What is an Arduino?
So, before I get into how I employed an Arduino to produce the sound effects and coordinate the lighting, I'll get you up to speed as to what, exactly, is an Arduino.
In technical terms, an Arduino is a combination of a programmable microcontroller and a circuit board containing everything needed to interface to it with a standardized pinout.
In simpler terms, think of it as a mini computer you can send computer code to to instruct it what to do with all those pins.
On its own, the Arduino isn't capable of a whole lot, except send or receive data or voltage to its pins. And can only really send 3.5V or 5V at that. But it can be extended using "shields" which are basically additional circuit boards that can stack and slot into those standardized pin layouts. They'll often come with a "library" [ think 'chunk of code that translates complicated interface stuff into commands like do_the_thing()' ] to make things easier on you.
In the case of the Proton Pack, I'll be employing an Arduino and a Wave Shield, which extends the Arduino so that it can read sound effects from an SD card and gives me simple programming control over when/how.
The Wave Shield
I already had an Arduino on hand for a while now, but I ordered a Wave Shield from Spikenzielabs. Only issues is they come unassembled. Thankfully, they're all through-hole components, easy to solder [ Note to self: an Exordium on soldering should be written ].
Soldering is really easy, especially through-hole soldering [ trust me, it really is ], and the shield itself indicated exactly what went where component wise, but this was still a couple hours worth of project time.
After which I plugged it atop the Arduino.
So, to use an Arduino, you download the software IDE [ "Integrated Development Environment" ] from https://www.arduino.cc. The Arduino site itself has plenty of great tutorials on getting started, so I'll only deal with it peripherally here.
I also download the Wave Shield library from https://github.com/adafruit/WaveHC and extract it to the Arduino library directory,.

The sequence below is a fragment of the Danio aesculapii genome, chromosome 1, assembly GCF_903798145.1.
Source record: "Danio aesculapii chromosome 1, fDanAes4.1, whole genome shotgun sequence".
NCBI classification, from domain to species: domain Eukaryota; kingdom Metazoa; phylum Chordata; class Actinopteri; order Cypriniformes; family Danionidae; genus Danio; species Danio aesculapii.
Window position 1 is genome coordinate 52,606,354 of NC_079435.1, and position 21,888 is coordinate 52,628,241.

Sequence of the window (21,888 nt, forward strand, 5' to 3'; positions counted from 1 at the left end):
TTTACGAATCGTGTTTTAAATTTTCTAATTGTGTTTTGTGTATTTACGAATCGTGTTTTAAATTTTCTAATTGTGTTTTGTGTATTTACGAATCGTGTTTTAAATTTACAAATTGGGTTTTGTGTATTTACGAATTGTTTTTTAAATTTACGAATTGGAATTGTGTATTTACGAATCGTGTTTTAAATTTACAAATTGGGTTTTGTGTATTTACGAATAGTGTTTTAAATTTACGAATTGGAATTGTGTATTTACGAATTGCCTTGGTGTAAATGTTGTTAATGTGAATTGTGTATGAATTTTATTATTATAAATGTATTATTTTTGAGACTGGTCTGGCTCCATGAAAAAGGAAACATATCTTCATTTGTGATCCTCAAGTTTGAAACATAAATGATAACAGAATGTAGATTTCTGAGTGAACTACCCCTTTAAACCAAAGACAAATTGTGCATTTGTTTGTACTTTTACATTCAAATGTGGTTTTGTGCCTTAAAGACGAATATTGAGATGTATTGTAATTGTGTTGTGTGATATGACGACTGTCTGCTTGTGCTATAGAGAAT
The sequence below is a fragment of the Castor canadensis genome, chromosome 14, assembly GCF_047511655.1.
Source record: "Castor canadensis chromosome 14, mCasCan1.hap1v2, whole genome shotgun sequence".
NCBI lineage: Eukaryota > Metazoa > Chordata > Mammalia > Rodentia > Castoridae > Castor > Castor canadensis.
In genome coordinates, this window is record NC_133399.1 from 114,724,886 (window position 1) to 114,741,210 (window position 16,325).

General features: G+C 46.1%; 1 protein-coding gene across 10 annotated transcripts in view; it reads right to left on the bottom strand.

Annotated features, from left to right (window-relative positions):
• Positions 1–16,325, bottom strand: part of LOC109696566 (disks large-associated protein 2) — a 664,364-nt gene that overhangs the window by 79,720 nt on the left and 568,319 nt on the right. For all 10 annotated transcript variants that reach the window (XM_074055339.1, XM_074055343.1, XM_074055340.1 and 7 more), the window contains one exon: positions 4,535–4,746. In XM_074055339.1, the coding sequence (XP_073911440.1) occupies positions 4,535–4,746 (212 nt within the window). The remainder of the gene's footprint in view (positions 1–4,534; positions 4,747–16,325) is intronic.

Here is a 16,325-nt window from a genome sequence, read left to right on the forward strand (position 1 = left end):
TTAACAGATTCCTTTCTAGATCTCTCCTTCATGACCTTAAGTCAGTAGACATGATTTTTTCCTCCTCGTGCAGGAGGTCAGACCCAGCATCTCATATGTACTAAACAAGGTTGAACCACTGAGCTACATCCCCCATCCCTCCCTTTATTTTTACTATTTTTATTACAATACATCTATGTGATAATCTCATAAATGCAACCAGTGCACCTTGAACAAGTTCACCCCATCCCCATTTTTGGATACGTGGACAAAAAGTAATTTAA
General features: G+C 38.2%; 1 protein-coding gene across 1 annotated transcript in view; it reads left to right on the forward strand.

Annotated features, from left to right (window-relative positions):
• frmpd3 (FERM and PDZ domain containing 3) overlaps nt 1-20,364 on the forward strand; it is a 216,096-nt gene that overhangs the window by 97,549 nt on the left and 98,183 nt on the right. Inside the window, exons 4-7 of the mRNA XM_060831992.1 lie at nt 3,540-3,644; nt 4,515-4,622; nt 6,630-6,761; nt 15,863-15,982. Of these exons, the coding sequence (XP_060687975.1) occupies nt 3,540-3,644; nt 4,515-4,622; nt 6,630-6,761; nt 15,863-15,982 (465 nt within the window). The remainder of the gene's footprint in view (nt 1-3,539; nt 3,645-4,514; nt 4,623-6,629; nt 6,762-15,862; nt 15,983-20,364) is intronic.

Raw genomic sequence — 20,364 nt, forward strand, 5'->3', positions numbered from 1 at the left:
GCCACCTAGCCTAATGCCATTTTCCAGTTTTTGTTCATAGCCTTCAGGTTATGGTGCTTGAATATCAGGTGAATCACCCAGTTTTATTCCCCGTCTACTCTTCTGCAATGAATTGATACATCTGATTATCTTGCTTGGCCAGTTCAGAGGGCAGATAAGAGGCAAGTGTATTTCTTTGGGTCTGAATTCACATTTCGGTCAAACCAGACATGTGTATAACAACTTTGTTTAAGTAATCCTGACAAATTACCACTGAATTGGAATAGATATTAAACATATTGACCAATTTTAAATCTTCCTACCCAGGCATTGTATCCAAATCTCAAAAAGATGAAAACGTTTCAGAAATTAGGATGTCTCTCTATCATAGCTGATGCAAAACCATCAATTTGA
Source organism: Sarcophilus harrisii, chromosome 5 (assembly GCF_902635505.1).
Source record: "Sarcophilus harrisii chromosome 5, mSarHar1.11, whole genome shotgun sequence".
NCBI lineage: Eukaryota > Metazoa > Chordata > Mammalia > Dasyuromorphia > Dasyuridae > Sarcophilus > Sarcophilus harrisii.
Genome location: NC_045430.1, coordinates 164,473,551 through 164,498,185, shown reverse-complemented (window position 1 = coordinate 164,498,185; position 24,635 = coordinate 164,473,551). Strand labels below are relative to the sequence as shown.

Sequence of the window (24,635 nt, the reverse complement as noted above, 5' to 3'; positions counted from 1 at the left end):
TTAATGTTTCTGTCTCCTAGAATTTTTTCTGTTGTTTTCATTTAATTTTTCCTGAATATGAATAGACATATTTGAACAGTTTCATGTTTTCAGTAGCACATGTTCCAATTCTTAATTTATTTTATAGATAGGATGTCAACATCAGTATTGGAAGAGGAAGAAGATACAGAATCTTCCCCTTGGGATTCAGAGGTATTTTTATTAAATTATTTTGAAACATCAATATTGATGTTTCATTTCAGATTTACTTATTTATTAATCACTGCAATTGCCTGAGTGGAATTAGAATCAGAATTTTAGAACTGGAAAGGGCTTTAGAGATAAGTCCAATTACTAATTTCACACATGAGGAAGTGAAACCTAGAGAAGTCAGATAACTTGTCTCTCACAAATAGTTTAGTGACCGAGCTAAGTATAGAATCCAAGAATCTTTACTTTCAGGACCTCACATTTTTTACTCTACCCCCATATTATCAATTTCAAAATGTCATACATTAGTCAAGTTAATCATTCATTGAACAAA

Basically, I run the software, tell it I'm using an "Uno" board(because I am) and I download the Wave Shield library path [ on Windows, this is by default in C:\Users\$USER\Documents\Arduino\libraries ]. I also go to "Sketch"->"Import Library" and import the WaveHC library.
To test the board, I downloaded and opened and uploaded to the Arduino the main "play6" example at the helpful Adafruit page. I used a 'breadboard" and some jumper wire to a dipswitch set to test that connecting some of the pins to ground produced the sound of the expectedly named MP3s on the SD card. I sadly don't have a video of this.
The example did enlighten me to a new limitation of the Wave Shield: It can only ever play one sound at a time and must play the sample to completion before I can check the button states again. Which means I'd need the following sound samples:
I won't bother with a wand winding down noise.
Since the example already did a thing I wanted, namely play a sound at the press of a button, I simply modified it to do what I needed it to to accommodate the following
When programming, it sometimes helps to put things in a flowchart to plan out the logic. Google provides free flowcharting tools within their Google Drive tools at http://drive.google.com. Create a new "Google Draw" document and use the shape or line buttons to insert stuff. Works great.
Another limitation is that I can only realistically read the button states once in that cycle if I want the code to stay sane. So whatever I do, I need to combine all button inputs into a single call.